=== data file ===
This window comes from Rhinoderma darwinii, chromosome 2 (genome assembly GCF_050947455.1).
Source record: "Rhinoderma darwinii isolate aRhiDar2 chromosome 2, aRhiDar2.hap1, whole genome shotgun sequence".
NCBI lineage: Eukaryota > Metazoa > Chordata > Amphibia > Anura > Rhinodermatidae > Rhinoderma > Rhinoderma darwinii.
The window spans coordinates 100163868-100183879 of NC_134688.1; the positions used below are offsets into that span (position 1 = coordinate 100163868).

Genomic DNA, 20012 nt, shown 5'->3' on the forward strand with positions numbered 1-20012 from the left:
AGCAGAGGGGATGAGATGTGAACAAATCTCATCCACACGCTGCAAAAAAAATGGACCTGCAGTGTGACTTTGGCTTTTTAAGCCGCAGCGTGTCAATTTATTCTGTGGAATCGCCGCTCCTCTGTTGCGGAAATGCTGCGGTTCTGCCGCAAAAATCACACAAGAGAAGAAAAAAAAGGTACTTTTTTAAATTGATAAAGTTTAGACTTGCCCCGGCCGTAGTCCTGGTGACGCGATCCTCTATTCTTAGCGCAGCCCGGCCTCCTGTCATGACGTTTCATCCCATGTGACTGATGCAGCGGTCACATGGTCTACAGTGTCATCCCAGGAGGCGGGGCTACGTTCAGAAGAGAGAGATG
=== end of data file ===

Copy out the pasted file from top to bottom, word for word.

This window comes from Rhinoderma darwinii, chromosome 2 (genome assembly GCF_050947455.1).
Source record: "Rhinoderma darwinii isolate aRhiDar2 chromosome 2, aRhiDar2.hap1, whole genome shotgun sequence".
NCBI lineage: Eukaryota > Metazoa > Chordata > Amphibia > Anura > Rhinodermatidae > Rhinoderma > Rhinoderma darwinii.
The window spans coordinates 100163868-100183879 of NC_134688.1; the positions used below are offsets into that span (position 1 = coordinate 100163868).

Genomic DNA, 20012 nt, shown 5'->3' on the forward strand with positions numbered 1-20012 from the left:
AGCAGAGGGGATGAGATGTGAACAAATCTCATCCACACGCTGCAAAAAAAATGGACCTGCAGTGTGACTTTGGCTTTTTAAGCCGCAGCGTGTCAATTTATTCTGTGGAATCGCCGCTCCTCTGTTGCGGAAATGCTGCGGTTCTGCCGCAAAAATCACACAAGAGAAGAAAAAAAAGGTACTTTTTTAAATTGATAAAGTTTAGACTTGCCCCGGCCGTAGTCCTGGTGACGCGATCCTCTATTCTTAGCGCAGCCCGGCCTCCTGTCATGACGTTTCATCCCATGTGACTGATGCAGCGGTCACATGGTCTACAGTGTCATCCCAGGAGGCGGGGCTACGTTCAGAAGAGAGAGATG